While you can enjoy the soft ice cream immediately, firmer ice cream will need to be transferred to a freezer-safe container (tip: put the container in the freezer while the ice cream is churning, so it’s already cold when you add the freshly churned ice cream).
After an overnight chill, the ice cream is firm, creamy, and downright delicious.
To keep your ice cream fresh, for up to one month, I also recommend pressing a layer of plastic wrap onto the surface of the ice cream before returning it to the freezer. That will keep the top from getting freezer burn.
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Thai Tea Ice Cream
Makes 1 quart
1/2 cup heavy cream
2 cups whole milk
1 (14 oz) can sweetened condensed milk
1/2 cup Thai Tea mix (available at Asian markets or online; substitute black tea if you can’t find Thai Tea mix)
Pinch of salt
4 large egg yolks
1/4 teaspoon almond extract (optional)
Pour the heavy cream into a zip-top bag and place in a bowl filled with ice water. This will serve as an ice bath to quickly cool the ice cream base.
In a saucepan, combine the whole milk, sweetened condensed milk, Thai tea mix, and salt. Cook gently over medium heat, stirring regularly until the mixture just starts to steam. Remove from heat; cover and let steep for 15 minutes. Strain through a fine mesh sieve (to remove more sediment, line the sieve with a double layer of cheesecloth).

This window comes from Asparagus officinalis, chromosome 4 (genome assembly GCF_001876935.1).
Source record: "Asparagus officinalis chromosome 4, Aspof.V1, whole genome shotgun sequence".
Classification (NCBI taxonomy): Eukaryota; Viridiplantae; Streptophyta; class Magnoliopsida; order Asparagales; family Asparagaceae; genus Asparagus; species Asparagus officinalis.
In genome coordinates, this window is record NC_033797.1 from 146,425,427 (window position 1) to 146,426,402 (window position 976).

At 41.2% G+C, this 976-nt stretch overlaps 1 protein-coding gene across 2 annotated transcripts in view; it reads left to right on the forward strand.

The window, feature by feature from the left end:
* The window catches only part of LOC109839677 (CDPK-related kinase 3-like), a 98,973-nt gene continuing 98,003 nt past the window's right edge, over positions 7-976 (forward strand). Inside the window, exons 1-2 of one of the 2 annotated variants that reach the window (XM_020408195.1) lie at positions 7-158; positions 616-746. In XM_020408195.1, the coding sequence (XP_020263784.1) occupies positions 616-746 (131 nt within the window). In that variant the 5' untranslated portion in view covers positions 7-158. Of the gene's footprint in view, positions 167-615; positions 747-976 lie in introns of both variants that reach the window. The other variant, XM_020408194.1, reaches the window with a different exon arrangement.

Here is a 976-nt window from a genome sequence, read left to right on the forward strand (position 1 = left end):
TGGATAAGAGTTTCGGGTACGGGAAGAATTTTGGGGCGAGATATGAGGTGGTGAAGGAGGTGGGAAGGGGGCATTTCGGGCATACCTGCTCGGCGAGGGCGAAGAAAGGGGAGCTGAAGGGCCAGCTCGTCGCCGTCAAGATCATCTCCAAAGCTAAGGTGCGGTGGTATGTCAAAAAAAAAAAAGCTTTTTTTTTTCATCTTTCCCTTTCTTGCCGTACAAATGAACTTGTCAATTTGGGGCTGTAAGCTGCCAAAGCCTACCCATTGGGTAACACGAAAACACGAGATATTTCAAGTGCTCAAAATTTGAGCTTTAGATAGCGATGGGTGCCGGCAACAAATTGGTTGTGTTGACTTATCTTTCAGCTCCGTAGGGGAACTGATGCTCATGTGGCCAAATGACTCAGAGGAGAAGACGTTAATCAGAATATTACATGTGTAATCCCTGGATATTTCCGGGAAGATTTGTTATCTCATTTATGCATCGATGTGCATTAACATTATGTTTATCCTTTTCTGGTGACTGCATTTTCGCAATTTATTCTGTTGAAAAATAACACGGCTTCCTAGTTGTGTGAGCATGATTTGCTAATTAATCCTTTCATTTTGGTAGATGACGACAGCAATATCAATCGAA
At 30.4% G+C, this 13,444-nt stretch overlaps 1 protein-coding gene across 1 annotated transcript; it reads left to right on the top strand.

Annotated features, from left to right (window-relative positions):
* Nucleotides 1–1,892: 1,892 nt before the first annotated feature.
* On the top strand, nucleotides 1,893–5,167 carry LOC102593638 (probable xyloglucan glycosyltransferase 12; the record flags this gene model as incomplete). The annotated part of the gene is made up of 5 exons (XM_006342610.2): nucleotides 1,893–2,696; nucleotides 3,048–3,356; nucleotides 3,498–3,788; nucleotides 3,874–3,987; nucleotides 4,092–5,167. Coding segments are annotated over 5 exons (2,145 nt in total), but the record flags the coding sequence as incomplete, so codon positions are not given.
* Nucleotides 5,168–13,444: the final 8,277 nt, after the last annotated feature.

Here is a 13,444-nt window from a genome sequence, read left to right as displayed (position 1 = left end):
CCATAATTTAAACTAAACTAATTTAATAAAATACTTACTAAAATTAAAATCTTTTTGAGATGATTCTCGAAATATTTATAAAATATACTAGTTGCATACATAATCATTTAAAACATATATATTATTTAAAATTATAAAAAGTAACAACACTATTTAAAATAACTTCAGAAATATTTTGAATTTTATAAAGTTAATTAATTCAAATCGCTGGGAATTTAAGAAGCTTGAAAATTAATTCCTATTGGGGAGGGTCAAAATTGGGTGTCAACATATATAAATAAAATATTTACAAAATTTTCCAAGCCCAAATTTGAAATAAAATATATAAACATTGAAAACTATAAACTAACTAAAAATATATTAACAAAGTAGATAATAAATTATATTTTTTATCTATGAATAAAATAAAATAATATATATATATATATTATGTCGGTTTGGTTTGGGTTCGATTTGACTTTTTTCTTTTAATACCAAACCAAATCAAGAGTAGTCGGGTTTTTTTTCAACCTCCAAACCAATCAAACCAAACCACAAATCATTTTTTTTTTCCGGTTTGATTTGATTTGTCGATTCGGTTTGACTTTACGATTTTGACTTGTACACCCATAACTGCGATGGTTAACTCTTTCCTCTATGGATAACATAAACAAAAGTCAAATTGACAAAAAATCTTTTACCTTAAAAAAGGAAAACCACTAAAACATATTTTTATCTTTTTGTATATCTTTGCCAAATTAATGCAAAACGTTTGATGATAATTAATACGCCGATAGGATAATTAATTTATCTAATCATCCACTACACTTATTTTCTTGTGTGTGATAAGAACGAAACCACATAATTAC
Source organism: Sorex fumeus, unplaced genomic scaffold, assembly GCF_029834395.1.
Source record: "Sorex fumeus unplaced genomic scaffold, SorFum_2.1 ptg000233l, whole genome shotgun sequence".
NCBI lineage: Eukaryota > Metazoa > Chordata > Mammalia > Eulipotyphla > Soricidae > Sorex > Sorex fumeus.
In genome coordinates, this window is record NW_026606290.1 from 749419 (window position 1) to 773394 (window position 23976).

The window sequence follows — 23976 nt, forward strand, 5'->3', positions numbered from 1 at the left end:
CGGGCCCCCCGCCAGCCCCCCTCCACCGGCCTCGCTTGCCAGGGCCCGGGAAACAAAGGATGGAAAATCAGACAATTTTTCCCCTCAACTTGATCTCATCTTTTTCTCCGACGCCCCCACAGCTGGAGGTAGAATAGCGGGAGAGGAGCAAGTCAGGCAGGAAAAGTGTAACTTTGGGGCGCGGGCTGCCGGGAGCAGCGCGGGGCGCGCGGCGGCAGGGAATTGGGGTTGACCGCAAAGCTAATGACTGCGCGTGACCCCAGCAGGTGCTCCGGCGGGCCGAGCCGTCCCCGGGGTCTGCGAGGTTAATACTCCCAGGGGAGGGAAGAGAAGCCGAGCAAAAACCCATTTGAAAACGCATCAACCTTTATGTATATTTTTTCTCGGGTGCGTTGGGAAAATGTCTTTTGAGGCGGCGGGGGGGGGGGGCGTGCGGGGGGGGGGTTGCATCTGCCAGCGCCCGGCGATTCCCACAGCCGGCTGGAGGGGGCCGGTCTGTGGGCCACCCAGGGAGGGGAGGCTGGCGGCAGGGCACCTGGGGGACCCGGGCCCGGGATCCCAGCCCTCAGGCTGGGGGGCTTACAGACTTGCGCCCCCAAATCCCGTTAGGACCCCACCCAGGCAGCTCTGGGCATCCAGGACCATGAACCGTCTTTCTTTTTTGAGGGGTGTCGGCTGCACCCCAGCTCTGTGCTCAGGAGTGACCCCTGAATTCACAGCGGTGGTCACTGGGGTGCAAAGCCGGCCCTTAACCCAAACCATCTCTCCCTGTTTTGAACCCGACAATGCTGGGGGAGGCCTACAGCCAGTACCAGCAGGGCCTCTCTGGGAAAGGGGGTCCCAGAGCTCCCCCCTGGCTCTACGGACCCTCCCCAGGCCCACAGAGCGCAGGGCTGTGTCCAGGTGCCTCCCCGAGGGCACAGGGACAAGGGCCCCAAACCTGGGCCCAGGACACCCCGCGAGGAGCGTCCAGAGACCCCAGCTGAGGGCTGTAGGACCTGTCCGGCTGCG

Return the cream mixture to medium-low heat until it just starts to steam.
Meanwhile, whisk egg yolks in a bowl. Slowly spoon in some of the warm cream mixture, 1/4 cup or so at a time, whisking vigorously. Continue to spoon in a little warm cream at a time until about half of the cream mixture has been incorporated and yolk mixture is warm to the touch. You want to do this gradually; doing so will temper the egg yolks rather than cook them.
Pour the yolk mixture back into the saucepan and return to medium-low heat, stirring constantly, until the mixture thickens slightly and coats the back of a spatula, about 5 to 7 minutes, or until it reaches approximately 170º F. Do not let it boil.
Pour mixture through the sieve into the bag with cold cream, discarding any solids. Add the almond extract, seal the bag (pressing out as much air as possible, and submerge in an ice bath.
Once it has come down to room temperature, remove from the water and refrigerate until completely cool, at least 2 hours or overnight if possible.
When the ice cream base is thoroughly chilled, pour it into the KitchenAid® Ice Cream Maker Attachment. Turn on the KitchenAid® Stand Mixer to low speed and let churn for about 15 to 20 minutes, until the ice cream is the consistency of soft serve. You know it’s done when the ice cream maker starts to click.
Transfer to a freezer-safe container and freeze at least 2 hours or overnight until firm. To keep fresh for up to one month, press a layer of plastic wrap onto the surface of the ice cream to prevent freezer burn.
*The Contributor of this post has been compensated by KitchenAid for this post, but this post represents the Contributor’s own opinion.*